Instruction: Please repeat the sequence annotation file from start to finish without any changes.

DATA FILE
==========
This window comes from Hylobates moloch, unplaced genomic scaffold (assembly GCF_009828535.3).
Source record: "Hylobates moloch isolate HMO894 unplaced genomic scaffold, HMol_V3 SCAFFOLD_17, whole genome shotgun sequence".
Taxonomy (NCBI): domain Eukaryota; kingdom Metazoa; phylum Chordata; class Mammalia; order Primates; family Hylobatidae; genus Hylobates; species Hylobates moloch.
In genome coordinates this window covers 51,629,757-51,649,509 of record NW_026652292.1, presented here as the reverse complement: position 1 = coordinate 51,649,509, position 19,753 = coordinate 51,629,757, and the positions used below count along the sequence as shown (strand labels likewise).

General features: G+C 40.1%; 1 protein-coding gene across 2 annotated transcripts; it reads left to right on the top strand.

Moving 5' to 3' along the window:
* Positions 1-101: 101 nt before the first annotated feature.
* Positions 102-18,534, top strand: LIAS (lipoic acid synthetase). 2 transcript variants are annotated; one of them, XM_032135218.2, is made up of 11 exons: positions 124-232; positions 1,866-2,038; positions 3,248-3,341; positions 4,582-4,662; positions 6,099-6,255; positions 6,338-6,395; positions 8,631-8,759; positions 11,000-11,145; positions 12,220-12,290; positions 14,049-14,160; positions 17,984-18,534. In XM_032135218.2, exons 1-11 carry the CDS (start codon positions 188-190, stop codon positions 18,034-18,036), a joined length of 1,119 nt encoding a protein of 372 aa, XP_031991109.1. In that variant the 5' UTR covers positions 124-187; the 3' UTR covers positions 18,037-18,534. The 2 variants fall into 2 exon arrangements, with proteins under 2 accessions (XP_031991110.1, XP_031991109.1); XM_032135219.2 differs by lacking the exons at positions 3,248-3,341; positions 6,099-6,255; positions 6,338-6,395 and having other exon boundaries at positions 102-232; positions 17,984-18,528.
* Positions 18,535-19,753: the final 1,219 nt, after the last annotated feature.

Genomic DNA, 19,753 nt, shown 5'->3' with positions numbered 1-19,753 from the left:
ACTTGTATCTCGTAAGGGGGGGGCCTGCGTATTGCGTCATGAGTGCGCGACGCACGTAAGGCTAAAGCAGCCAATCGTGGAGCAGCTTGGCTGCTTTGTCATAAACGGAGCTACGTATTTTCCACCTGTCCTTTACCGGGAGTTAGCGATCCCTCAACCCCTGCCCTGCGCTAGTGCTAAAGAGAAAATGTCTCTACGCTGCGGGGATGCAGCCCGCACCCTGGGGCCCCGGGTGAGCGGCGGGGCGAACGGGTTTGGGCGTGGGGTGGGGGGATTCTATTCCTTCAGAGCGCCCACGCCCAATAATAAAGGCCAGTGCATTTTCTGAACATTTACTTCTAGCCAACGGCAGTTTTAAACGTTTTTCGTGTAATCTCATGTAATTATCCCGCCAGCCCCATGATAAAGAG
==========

This window comes from Hylobates moloch, unplaced genomic scaffold (assembly GCF_009828535.3).
Source record: "Hylobates moloch isolate HMO894 unplaced genomic scaffold, HMol_V3 SCAFFOLD_17, whole genome shotgun sequence".
Taxonomy (NCBI): domain Eukaryota; kingdom Metazoa; phylum Chordata; class Mammalia; order Primates; family Hylobatidae; genus Hylobates; species Hylobates moloch.
In genome coordinates this window covers 51,629,757-51,649,509 of record NW_026652292.1, presented here as the reverse complement: position 1 = coordinate 51,649,509, position 19,753 = coordinate 51,629,757, and the positions used below count along the sequence as shown (strand labels likewise).

General features: G+C 40.1%; 1 protein-coding gene across 2 annotated transcripts; it reads left to right on the top strand.

Moving 5' to 3' along the window:
* Positions 1-101: 101 nt before the first annotated feature.
* Positions 102-18,534, top strand: LIAS (lipoic acid synthetase). 2 transcript variants are annotated; one of them, XM_032135218.2, is made up of 11 exons: positions 124-232; positions 1,866-2,038; positions 3,248-3,341; positions 4,582-4,662; positions 6,099-6,255; positions 6,338-6,395; positions 8,631-8,759; positions 11,000-11,145; positions 12,220-12,290; positions 14,049-14,160; positions 17,984-18,534. In XM_032135218.2, exons 1-11 carry the CDS (start codon positions 188-190, stop codon positions 18,034-18,036), a joined length of 1,119 nt encoding a protein of 372 aa, XP_031991109.1. In that variant the 5' UTR covers positions 124-187; the 3' UTR covers positions 18,037-18,534. The 2 variants fall into 2 exon arrangements, with proteins under 2 accessions (XP_031991110.1, XP_031991109.1); XM_032135219.2 differs by lacking the exons at positions 3,248-3,341; positions 6,099-6,255; positions 6,338-6,395 and having other exon boundaries at positions 102-232; positions 17,984-18,528.
* Positions 18,535-19,753: the final 1,219 nt, after the last annotated feature.

Genomic DNA, 19,753 nt, shown 5'->3' with positions numbered 1-19,753 from the left:
ACTTGTATCTCGTAAGGGGGGGGCCTGCGTATTGCGTCATGAGTGCGCGACGCACGTAAGGCTAAAGCAGCCAATCGTGGAGCAGCTTGGCTGCTTTGTCATAAACGGAGCTACGTATTTTCCACCTGTCCTTTACCGGGAGTTAGCGATCCCTCAACCCCTGCCCTGCGCTAGTGCTAAAGAGAAAATGTCTCTACGCTGCGGGGATGCAGCCCGCACCCTGGGGCCCCGGGTGAGCGGCGGGGCGAACGGGTTTGGGCGTGGGGTGGGGGGATTCTATTCCTTCAGAGCGCCCACGCCCAATAATAAAGGCCAGTGCATTTTCTGAACATTTACTTCTAGCCAACGGCAGTTTTAAACGTTTTTCGTGTAATCTCATGTAATTATCCCGCCAGCCCCATGATAAAGAG